Perhaps it is an intuitive feeling of discrepancy or break or split etc. And sometimes they are wrong. I believe this intuitive repulsion of organic totality, of this vision and this picture of organic totality could be a starting point from which the artist can at least distance himself, if not criticise, from the myth of the electronic mother’s lap. I believe ecology is a very important matter. And a movement like the Greens has its own significance. But agriculture is, on the other hand, a form of ecological distortion, a very big one. Instead of the forest with its multitude of plants, you have a very homogeneous field. To bring in another point of view, this kind of mistrust towards organic totality is a feeling for history. The organic totality is looked upon as something natural, something preceding everything, preceding human intervention, but something which is living, because nature is often the result of preceding technology e.g. of agriculture. The Japanese always think of nature.

But nature which they have made e.g. in the last century, the rice fields, the forests etc. If you mistrust organic totality and criticise it, you must speak about history. Nature is historical. I believe that is very important.

And with regard to art and semiotics, this differentiation is perhaps one of symbol and allegory as e.g. is characterised by Walter Benjamin. Symbol is a sign which symbolises and is symbolised. It is a natural sign which is vivanl et vécu. It is myth and symbolic cosmology, symbolic totality. A symbolic organism is almost always a kind of illusion. In the face of this, Benjamin paradoxically praises allegory. Because allegory is a dead sign. And in allegory the designated and the designating are arbitrarily connected via convention. And convention is always historical e.g. the Old Testament was seen as an allegory of the New Testament. The Exodus as the allegory of the dead Christ who is resurrected. But that is an artificial and imposed interpretation. And as such, very arbitrary and secondary and parasitic, seen from the symbolic point of view. But as multilayered ruins of the dead signs, allegory can, according to Benjamin, speak about history. History as ruin. I believe this kind of historical awareness is necessary, also in the field of technology. In the field of technology one tends to speak almost exclusively of harmonious totality which can be achieved by new technology, the new vision. And it is almost always illusory. I cannot distinguish between technological symbol and technological allegory, but yet these subtle differences can exist in the attitude of an artist. But it is very subtle and a pre-determined difference cannot be detected. But I believe that is decisive.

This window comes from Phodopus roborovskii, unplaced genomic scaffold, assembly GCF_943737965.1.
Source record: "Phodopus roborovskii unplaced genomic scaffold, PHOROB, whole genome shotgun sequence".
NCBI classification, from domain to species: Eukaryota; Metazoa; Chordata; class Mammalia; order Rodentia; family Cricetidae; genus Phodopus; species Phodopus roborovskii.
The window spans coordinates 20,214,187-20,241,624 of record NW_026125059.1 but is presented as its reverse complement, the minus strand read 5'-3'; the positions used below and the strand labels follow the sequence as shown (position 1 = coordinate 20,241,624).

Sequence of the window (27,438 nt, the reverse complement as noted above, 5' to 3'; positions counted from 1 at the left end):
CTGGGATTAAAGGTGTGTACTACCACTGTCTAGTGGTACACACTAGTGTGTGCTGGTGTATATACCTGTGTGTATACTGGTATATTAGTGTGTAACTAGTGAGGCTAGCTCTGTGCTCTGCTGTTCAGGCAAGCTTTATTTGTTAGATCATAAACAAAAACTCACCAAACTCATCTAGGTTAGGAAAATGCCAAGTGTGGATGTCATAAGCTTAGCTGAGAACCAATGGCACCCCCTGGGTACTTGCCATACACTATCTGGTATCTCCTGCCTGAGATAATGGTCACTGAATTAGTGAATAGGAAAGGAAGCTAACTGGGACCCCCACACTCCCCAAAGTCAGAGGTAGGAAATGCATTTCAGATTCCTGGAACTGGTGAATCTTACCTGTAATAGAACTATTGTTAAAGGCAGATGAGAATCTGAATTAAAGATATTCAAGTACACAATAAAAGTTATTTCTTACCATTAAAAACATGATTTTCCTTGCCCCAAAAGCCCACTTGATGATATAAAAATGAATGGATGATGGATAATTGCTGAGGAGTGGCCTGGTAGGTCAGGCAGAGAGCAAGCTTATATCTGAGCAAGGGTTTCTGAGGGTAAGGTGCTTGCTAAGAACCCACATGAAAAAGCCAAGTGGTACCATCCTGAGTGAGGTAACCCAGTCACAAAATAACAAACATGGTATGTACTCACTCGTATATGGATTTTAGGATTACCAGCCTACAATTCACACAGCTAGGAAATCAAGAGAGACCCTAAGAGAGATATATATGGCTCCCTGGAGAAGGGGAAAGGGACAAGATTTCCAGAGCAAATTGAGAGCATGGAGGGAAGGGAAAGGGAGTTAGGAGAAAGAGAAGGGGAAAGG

In the West the remains of subject philosophy can still be lost. Thinkersfeel threatened by computers and, in particular, by artistic intelligence. In Japan this fear of loss does not exist. Are the Japanese better prepared for what is to comet(1).